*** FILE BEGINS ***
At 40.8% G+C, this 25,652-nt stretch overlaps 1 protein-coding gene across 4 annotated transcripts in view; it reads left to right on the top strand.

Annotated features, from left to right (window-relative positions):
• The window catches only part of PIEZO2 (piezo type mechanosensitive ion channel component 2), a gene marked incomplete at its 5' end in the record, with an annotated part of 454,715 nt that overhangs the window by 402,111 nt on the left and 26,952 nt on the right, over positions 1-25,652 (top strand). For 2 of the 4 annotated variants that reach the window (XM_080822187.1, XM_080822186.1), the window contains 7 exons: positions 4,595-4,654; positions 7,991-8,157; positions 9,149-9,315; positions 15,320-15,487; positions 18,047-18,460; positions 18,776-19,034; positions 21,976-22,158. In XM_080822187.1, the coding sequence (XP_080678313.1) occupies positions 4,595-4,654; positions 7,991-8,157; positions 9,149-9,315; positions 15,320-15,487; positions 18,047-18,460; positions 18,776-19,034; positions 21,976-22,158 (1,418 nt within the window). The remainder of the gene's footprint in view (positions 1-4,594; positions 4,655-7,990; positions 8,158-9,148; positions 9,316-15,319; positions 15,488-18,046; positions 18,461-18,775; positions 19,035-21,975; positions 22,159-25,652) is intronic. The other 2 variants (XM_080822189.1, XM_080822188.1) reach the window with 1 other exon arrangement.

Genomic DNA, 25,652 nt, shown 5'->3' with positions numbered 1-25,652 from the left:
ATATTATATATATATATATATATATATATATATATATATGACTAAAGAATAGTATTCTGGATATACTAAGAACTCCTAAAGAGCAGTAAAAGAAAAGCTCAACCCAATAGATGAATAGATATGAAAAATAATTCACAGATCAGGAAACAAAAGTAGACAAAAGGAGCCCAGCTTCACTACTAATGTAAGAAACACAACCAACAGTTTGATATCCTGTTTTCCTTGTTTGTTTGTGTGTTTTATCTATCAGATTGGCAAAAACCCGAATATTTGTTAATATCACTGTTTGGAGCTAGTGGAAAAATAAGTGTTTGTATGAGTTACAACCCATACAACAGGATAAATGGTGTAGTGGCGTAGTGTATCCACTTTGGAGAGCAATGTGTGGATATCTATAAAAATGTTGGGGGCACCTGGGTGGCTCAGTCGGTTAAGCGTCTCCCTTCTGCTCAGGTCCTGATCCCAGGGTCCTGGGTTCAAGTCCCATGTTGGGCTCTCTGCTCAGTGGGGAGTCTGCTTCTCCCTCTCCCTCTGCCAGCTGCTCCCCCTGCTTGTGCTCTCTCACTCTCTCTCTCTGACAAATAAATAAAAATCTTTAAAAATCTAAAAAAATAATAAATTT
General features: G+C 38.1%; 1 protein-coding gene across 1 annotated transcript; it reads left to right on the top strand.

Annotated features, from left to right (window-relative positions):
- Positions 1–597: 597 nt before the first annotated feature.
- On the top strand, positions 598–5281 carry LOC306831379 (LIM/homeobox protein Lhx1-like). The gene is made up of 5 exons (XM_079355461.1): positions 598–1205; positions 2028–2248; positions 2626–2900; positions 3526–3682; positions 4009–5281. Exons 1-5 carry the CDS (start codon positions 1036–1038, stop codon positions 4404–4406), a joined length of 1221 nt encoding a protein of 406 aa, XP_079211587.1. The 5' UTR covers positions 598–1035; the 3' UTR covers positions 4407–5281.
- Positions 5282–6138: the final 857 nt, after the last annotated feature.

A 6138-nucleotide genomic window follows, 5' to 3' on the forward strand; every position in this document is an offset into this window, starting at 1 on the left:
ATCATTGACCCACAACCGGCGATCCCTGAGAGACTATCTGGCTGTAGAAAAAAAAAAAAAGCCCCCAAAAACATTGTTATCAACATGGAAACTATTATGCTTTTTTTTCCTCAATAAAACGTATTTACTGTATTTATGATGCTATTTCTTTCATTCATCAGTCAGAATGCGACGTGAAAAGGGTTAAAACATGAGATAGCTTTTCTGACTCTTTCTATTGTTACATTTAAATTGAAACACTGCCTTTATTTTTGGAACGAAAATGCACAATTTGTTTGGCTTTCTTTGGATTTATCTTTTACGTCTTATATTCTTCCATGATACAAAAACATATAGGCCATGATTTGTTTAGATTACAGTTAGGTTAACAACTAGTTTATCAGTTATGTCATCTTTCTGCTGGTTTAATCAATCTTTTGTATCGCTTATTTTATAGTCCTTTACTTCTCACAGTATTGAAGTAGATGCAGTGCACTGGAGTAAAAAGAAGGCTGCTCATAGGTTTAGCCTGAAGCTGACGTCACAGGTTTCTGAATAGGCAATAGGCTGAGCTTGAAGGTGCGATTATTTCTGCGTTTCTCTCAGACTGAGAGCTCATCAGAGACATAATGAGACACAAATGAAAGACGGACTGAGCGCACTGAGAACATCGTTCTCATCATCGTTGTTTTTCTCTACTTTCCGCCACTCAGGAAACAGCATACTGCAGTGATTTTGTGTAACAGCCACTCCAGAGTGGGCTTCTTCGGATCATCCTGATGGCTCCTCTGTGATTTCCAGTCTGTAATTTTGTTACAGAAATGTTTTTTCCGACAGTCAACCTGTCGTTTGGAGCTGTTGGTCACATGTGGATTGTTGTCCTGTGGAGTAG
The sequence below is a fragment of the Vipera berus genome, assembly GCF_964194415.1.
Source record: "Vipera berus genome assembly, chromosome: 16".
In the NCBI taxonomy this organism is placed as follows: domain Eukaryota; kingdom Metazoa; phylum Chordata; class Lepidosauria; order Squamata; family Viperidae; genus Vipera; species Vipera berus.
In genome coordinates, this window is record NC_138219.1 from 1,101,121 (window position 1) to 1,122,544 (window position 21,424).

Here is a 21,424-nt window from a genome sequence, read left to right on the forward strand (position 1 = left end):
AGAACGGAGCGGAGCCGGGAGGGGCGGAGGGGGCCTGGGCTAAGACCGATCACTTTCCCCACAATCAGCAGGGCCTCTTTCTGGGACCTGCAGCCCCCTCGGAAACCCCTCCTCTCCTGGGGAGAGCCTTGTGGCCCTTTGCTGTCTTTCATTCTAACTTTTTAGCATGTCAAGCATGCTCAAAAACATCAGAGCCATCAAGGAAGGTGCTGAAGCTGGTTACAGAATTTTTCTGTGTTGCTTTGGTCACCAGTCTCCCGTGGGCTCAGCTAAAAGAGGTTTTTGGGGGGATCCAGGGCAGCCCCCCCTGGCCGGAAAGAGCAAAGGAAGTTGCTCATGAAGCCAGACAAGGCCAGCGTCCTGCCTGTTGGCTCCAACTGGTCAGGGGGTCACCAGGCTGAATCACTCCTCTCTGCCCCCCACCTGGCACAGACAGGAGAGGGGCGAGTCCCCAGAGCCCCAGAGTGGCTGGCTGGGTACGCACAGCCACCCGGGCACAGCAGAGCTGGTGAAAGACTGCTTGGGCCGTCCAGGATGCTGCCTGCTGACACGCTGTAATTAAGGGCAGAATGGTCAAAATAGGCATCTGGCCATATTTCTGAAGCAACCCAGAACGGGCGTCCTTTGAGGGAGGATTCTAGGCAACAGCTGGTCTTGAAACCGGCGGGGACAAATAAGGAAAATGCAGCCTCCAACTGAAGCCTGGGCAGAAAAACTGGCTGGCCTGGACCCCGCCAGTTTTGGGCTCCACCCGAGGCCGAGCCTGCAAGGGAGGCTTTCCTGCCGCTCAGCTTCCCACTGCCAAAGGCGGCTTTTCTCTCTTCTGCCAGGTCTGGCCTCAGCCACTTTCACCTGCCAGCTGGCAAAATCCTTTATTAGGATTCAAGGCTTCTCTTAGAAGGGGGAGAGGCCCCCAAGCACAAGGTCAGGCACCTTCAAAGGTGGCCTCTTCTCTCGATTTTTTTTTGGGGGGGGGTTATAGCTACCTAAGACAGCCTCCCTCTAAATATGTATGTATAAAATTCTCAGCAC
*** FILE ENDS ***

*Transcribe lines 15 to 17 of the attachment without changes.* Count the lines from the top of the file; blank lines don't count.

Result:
In the NCBI taxonomy this organism is placed as follows: domain Eukaryota; kingdom Metazoa; phylum Chordata; class Lepidosauria; order Squamata; family Viperidae; genus Vipera; species Vipera berus.
In genome coordinates, this window is record NC_138219.1 from 1,101,121 (window position 1) to 1,122,544 (window position 21,424).

Here is a 21,424-nt window from a genome sequence, read left to right on the forward strand (position 1 = left end):